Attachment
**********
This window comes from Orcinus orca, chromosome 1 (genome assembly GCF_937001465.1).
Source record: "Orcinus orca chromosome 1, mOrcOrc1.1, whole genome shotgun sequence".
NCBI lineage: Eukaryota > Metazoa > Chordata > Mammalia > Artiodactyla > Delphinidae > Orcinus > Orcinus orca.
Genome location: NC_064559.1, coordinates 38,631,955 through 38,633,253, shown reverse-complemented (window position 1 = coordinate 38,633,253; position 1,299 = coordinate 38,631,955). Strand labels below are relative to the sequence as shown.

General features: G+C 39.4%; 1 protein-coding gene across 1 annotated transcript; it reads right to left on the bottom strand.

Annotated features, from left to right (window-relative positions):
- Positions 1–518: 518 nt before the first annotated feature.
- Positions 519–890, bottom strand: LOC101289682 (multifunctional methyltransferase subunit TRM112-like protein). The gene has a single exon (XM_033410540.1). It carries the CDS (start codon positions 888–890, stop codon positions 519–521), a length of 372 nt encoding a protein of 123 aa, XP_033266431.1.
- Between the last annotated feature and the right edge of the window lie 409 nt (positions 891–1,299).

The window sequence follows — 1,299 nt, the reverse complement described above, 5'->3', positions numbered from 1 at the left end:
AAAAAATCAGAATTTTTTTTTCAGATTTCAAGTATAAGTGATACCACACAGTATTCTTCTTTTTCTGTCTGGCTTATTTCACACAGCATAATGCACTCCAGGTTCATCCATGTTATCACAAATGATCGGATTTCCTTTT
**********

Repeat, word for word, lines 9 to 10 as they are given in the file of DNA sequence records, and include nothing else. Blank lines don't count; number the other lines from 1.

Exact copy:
- Between the last annotated feature and the right edge of the window lie 409 nt (positions 891–1,299).

The window sequence follows — 1,299 nt, the reverse complement described above, 5'->3', positions numbered from 1 at the left end: